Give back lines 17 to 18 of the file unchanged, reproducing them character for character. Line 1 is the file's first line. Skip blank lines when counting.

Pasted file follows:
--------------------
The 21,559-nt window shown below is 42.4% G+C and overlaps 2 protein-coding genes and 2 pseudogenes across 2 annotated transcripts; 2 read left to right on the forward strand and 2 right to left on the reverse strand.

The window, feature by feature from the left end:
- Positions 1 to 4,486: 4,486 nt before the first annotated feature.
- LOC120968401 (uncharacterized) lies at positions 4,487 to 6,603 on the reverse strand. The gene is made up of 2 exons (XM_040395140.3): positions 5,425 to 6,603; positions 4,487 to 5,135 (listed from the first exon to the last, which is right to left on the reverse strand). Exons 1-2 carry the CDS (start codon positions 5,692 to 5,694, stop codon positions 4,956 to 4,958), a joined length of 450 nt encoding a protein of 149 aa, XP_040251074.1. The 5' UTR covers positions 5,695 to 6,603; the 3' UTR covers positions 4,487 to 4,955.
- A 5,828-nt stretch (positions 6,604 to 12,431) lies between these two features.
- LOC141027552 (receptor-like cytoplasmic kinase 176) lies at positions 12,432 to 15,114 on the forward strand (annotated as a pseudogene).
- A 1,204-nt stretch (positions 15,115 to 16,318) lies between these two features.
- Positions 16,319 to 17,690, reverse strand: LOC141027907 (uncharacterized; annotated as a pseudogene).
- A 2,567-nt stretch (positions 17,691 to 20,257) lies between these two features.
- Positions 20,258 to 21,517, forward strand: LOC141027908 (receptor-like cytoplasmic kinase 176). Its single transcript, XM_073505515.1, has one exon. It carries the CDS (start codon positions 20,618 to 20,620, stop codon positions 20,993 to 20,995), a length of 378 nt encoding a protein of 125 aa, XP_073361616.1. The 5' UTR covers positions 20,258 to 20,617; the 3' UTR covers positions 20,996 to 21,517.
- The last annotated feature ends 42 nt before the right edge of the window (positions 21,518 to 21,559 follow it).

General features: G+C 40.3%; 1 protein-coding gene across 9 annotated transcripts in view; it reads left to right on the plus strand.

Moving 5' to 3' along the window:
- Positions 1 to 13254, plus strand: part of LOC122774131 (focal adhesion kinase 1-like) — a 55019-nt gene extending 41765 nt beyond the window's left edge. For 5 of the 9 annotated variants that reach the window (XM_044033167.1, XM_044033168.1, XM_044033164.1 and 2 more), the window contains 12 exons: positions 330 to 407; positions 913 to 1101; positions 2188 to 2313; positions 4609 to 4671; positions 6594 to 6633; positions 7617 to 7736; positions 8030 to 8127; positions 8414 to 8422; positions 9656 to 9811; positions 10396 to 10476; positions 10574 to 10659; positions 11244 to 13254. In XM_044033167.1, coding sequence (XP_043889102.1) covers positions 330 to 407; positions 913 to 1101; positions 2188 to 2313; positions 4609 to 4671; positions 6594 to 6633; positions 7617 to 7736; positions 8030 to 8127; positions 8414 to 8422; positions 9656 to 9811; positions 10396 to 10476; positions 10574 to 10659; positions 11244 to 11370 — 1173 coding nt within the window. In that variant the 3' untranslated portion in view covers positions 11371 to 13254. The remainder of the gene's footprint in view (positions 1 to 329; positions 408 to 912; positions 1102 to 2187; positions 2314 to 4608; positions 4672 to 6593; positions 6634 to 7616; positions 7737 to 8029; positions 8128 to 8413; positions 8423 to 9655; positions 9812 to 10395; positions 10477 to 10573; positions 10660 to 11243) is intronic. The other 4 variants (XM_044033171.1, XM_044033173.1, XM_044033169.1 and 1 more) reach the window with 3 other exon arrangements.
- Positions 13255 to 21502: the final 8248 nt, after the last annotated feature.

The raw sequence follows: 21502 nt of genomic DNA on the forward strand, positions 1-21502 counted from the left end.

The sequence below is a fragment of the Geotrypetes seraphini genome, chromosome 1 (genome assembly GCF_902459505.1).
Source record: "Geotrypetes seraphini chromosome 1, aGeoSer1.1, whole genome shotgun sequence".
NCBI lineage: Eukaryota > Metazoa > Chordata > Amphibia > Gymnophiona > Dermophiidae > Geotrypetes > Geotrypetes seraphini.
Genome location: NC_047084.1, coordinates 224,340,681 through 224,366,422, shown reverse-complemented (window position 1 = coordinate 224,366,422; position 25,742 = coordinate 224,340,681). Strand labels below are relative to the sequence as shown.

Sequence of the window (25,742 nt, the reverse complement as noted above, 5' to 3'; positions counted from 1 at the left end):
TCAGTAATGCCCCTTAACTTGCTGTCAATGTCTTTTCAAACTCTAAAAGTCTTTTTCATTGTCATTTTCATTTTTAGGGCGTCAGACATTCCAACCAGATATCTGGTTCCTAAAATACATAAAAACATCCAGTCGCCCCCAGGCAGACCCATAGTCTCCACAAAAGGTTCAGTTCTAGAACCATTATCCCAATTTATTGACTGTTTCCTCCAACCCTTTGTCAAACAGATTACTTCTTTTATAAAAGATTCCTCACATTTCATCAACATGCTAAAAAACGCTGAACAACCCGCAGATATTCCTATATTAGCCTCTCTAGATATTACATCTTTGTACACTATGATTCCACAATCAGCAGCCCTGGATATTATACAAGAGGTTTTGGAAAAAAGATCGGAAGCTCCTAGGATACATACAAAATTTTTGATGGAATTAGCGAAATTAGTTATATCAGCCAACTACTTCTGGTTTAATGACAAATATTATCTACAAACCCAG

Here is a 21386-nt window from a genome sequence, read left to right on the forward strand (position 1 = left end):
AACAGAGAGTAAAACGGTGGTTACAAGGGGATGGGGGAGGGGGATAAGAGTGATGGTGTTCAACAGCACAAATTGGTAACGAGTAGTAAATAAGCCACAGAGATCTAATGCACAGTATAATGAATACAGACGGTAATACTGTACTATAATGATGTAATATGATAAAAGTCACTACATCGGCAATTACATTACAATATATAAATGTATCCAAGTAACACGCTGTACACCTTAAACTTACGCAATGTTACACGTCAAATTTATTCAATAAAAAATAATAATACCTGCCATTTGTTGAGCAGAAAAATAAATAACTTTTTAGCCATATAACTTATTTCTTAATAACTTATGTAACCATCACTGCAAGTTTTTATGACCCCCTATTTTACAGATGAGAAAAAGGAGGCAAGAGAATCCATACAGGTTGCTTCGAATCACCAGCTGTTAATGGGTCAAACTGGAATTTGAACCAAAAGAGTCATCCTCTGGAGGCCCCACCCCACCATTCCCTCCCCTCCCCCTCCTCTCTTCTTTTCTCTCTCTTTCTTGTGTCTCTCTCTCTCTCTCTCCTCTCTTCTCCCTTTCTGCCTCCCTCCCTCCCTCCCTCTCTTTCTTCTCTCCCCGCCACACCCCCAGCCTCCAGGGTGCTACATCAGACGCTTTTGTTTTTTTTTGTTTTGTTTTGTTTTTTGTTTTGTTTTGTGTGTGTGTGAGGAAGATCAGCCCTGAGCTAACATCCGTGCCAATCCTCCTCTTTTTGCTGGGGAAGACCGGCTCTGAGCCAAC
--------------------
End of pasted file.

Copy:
The sequence below is a fragment of the Geotrypetes seraphini genome, chromosome 1 (genome assembly GCF_902459505.1).
Source record: "Geotrypetes seraphini chromosome 1, aGeoSer1.1, whole genome shotgun sequence".